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The Picket's Ruse

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Private Joel Snaapeg, of a hard-working, tough-sinewed regiment of Vermont voíunteers, was a good shot nnd a smart soldier. He found greai satitfaction iu pieket duty, and hardly carne iu from a day's excroise in that branch of military without having a report to make to his superior offieer of soino new work discovered, some conversation overheard, somelittle chance oircumstance perceived, that might be of use in gainiug an advantage over the enemy. Joel was a long, lank, yellowhaired fellow, not very soldierly in speech or bearing, but of infiuitoly more. service than many a one of our suug, dapper, well-looking city soldiers. He was frightfully sunburnt, and his face, coarsefeatured and demure, suggestcd good humor and power of endurance, more than courage or discipline. But there was a twinkle about his small gray eyes, whichenlivened them, despite theirseanty and characterless white lashes, and impressed the close,r sort of observer with a wholesomo respect for his courage and intelligence. His nasal voice and drawl, his round shoulders and flat build could not shake this respect so long as one kept those clear, far-seeing eyes in sight, and Joel's comrades prophesied that he had only to behave himself, and keep on in his own way, to gain a pair of epaulettes one fine day. He openlydeclared thit manual labor on the earthworks was distasteful to hin, and his officers, knowinj: his value at pieket duty, evineed enough consideration for kim to keep him at that service. The position he liked best was on the slope of a hill, opposite a similar slope oeeupied by a sentinel of the Confederates This last was quite a high bit of ground whence one might seo a great deal that was going on about the batteriea further down. Joel believed that the sentinel stationed there learned more than was well for our side He accordingly harrassed and aunoyed every one that showed his head on the hill side opposite, and left several adventurous fellows stretched on the turf, one after an other, as a reward for thoir temerity. It was nearly a quarter of a mile off, but as I have said, the long Vermonter was a good shot, and it became really daügerous for the enemy 's pickots to show the.rselves at all, near the forbidden hillside. Tliey soon learned their lesson, and very soon acted upon it. Joel. sauntering down to his pateh one fine afteruoon, heard a sharp report, and feit the wind of a rifle bal! that carne wouderfully near his head. Turning quickly he saw the smokc floating up from a little pile of fresh earth on the hill opposite. The enemy had dug a pit wherein the sentinel could sit at ease, and exposé his head and arms only when he fired Private Smapes hastened with praiseworthy prudence to get out of sight, among some eedars, and walched for some time bcforo fixiiif the location of thefoeman again. Finally discovering the fresh earth once more, and mágiairig that he saw a hat just above it. he took a shot in the direction. Up pegged a tall sentinel, bareheadcd, and returned the fire instantly. He had only been trying the old trick of putting his hat on a ramrod. " This'll never dew," soliliquized Joel. "That cuss has got tew good a berth over vonder. I'll just have to rouse him out." The other sentinel's death warrant was in some sort signed from that moment. The crafty Vermonter's brain was at work on (he problem of dislodging this man thencefrtb. So long as Joel kopt quiet, so i)id his antagonist, but it was presumible that he eould see the battories in proeers of. construction, without exposing liimself, for the earth taken from the pit was carcfully piled upon ihe sido toward Joel. From a thicket at the f not of the two liilis, however, a shot could be got lengtli ways of the trench, and behind this trifling breastwork. To gain the thicket, then, without being too visible on the barren slope, was Joel's idea, The next day Private timapes took witli him a long piece of stout twiue and a revolver, wheu he went out on pickct duty. It was not yet daylight, but the gray and indistinct light of dawn bad begun to palc in the cast. The sentinel, as soou as the guard passed along, hasteued to drive a smoo'th stake iu the ground, and to rest bis nmsket over a fork in a codar tree in front of the stake, the muzzle of the weapon pointmg in the direction of the pit on the further slope. He then eocked the pieco, and fastened one end of the oord to the trigger, beginning stealthily to crawl down the hill on his hands and knees, paying out the line as he went. It was a hazardous experiment, for the thicket, when he gained it, was very sparse, and so near the poiut that the Confedérate sentry, had he suspected Joel's presonce there, could have hardly failed to hit bim. Lying down, howevcr, the Vennonter awaitcd sunrise, and as the shadowe faded away in the midst of morning, he saw the light gleana upon a bayonet pecriug froui the trcnoh of the hillside. " Now for to make him show his pictur ! " said Joel. He pulled the string carefully at first, till it was drawn tight, and then a slight extra tug fired the musket from the large cedars above. He had not ealeulated wrongly. As soon as the rifleman in the pit heard this matinal salutation from the enemy over opposite, as he supposcd, he raised ! self up to return the fiie, and brought his hcad and shouldcrs plaiuly in to sight. The ncxt instant he went heols over head into the trencli again, with a bullet from the uncrring Colt straight through the sido of his hoad. " The darned fooi!" said Private Smapes, " didn't he know a fellow might shoot off a guu without haviug hold of it ? " The Confedérate pickets decidcd thereafterthat this positiou was too exposed to be profitubly oceupied.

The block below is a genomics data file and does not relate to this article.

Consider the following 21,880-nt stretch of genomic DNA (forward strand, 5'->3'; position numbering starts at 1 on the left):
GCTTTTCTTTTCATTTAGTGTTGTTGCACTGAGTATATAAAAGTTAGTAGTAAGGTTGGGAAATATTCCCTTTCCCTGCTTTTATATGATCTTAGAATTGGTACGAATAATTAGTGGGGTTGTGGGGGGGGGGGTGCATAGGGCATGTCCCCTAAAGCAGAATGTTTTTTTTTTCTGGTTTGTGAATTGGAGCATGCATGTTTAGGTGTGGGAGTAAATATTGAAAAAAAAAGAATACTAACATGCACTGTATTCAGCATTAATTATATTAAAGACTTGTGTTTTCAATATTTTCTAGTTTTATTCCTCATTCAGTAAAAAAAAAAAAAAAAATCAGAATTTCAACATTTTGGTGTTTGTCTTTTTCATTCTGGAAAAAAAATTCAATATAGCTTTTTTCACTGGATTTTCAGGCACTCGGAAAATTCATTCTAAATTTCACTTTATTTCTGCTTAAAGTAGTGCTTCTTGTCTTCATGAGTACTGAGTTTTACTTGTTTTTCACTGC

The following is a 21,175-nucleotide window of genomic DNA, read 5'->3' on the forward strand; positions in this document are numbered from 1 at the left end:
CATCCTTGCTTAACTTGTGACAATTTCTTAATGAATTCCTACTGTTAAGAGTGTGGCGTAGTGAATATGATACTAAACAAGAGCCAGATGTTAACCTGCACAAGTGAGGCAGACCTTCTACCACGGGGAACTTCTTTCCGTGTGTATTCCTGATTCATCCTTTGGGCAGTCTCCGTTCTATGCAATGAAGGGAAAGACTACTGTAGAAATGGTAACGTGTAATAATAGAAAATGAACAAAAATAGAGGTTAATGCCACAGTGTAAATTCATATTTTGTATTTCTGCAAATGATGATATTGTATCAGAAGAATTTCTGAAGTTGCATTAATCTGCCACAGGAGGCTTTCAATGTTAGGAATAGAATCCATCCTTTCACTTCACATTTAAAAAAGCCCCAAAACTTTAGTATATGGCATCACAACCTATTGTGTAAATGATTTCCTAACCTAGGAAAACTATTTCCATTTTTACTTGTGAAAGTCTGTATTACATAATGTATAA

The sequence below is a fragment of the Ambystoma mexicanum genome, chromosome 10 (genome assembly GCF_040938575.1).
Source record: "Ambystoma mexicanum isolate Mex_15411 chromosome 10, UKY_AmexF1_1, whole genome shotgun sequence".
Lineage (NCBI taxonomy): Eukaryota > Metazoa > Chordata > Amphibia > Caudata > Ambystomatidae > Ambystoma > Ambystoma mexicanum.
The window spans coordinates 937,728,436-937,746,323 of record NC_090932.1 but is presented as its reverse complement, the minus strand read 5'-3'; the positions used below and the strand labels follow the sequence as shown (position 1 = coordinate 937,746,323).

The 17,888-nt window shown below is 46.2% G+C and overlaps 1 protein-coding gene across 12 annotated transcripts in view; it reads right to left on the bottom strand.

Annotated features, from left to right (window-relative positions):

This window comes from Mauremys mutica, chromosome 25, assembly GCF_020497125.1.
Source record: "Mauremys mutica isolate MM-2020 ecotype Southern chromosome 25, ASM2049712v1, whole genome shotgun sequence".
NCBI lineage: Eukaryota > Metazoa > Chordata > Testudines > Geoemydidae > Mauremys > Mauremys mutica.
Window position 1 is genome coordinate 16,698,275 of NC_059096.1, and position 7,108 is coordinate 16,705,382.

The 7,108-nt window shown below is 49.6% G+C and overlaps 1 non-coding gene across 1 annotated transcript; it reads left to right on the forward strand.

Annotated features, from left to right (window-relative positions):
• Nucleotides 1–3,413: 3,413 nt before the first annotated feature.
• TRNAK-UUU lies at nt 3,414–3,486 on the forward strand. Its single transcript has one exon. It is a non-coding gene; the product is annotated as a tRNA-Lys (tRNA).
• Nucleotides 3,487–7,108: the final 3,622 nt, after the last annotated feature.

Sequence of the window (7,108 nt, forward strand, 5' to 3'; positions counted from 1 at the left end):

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Michigan Argus